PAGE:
Prior to Carnage, French playwright Reza’s best-known work was the ubiquitous Art (1994), a witty and somewhat smugly urbane comedy centering on a modern painting whose purchase rends asunder a group of male friends. Snyder directed a revival at Steppenwolf two years ago that, though smartly staged and well acted, remained as pale as the white-on-white canvas under contention.
This 2006 piece, a model of efficiently delivered schadenfreude that took home the 2009 Tony Award for its Broadway production, seems better suited to the director who so painstakingly orchestrated the menace and mystery of the dark corporate satire Men of Tortuga. Here Reza sets up a summit between two sets of parents ready to out-moralize one another over a playground scuffle between their 11-year-olds. Snyder and his crack quartet of actors masterfully maneuver among the play’s shifting loyalties and increasingly over-the-top recriminations as the parents slip from surface civility into increasingly childish psychological blows of their own.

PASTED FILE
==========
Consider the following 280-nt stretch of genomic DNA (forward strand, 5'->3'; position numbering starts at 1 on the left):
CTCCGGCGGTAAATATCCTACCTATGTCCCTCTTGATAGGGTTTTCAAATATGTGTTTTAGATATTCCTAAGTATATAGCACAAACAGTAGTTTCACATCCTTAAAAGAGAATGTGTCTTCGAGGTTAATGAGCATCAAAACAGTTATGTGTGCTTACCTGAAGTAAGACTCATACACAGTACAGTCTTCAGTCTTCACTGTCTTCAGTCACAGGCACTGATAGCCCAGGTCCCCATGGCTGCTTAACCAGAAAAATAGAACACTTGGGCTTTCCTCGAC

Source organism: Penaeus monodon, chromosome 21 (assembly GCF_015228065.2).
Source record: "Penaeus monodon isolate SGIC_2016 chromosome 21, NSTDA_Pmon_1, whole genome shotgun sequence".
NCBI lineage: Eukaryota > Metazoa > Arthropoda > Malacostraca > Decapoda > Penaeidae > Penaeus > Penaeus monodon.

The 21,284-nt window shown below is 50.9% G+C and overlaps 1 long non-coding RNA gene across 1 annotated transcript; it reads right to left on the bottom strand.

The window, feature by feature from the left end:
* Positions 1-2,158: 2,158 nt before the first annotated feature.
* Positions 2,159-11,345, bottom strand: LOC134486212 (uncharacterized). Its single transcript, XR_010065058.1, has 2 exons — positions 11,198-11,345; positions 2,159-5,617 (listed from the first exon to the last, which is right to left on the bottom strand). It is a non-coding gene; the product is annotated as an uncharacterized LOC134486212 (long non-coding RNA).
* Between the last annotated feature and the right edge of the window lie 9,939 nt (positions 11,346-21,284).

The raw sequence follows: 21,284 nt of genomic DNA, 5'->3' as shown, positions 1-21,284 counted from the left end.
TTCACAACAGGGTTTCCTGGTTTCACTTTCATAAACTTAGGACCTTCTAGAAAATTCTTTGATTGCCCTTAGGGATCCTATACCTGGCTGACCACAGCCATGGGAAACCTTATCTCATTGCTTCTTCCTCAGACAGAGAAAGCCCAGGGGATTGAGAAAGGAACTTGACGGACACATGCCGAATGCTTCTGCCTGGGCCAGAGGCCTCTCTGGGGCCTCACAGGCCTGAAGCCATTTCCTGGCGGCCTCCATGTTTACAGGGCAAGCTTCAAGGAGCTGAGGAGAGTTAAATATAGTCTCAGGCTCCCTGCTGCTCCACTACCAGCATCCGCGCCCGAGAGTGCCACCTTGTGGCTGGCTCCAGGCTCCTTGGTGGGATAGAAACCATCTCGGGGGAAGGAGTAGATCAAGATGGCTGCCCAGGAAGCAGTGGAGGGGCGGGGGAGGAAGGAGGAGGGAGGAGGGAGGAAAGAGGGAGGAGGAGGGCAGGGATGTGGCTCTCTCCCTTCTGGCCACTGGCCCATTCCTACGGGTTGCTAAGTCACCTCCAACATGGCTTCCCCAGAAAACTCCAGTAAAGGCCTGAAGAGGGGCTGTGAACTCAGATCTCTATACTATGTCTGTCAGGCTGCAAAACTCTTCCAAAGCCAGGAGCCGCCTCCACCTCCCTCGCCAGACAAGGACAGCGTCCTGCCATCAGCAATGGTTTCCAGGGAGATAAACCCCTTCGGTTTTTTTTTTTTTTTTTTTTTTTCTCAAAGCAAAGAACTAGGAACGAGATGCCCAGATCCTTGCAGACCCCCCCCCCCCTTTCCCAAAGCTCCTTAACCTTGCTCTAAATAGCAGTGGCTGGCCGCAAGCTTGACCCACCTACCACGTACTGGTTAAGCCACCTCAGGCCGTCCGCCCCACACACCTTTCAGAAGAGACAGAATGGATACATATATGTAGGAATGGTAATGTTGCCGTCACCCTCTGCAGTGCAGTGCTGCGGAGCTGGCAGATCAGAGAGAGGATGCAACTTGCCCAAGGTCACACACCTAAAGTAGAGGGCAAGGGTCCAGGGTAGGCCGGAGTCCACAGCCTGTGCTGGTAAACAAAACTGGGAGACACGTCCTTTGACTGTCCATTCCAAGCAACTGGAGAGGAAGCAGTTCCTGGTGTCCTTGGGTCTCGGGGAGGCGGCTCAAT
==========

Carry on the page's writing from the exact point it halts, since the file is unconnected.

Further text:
Reserved money manager Annette (Lacke) begins on the defensive, speaking for herself and her callous lawyer husband, Alan (Pasquesi), who keeps exiting the conversation to take business calls on his cell. Their boy has knocked out the front teeth of another child, the son of do-gooder Veronica (Fisher), a writer who paves her path with good intentions, and her wholesaler husband, Michael (Kupferer), whose even-keeled facade is the first to show signs of wear.
Reza’s pop-philosophy riffs (like those in Art) aren’t as profound as they want to be, and Christopher Hampton’s English translation (like his for Art) never stops sounding like a translation. Though Hampton amusingly sets the action in gentrified Cobble Hill, Brooklyn, and transfers other references to a U.S. milieu, his dialogue sits a bit stiffly in the mouths of these skilled Chicago actors. But this cast is otherwise exquisite—I’d almost be willing to see this production four times, concentrating on a single performance just to be sure I caught every nuanced choice. The imposing, unadorned white walls of Takeshi Kata’s spare set feel like a missed opportunity, but I appreciated the humor in Birgit Rattenborg Wise’s costume designs, which, like Reza’s script, drown these bourgeois characters in shades of gray.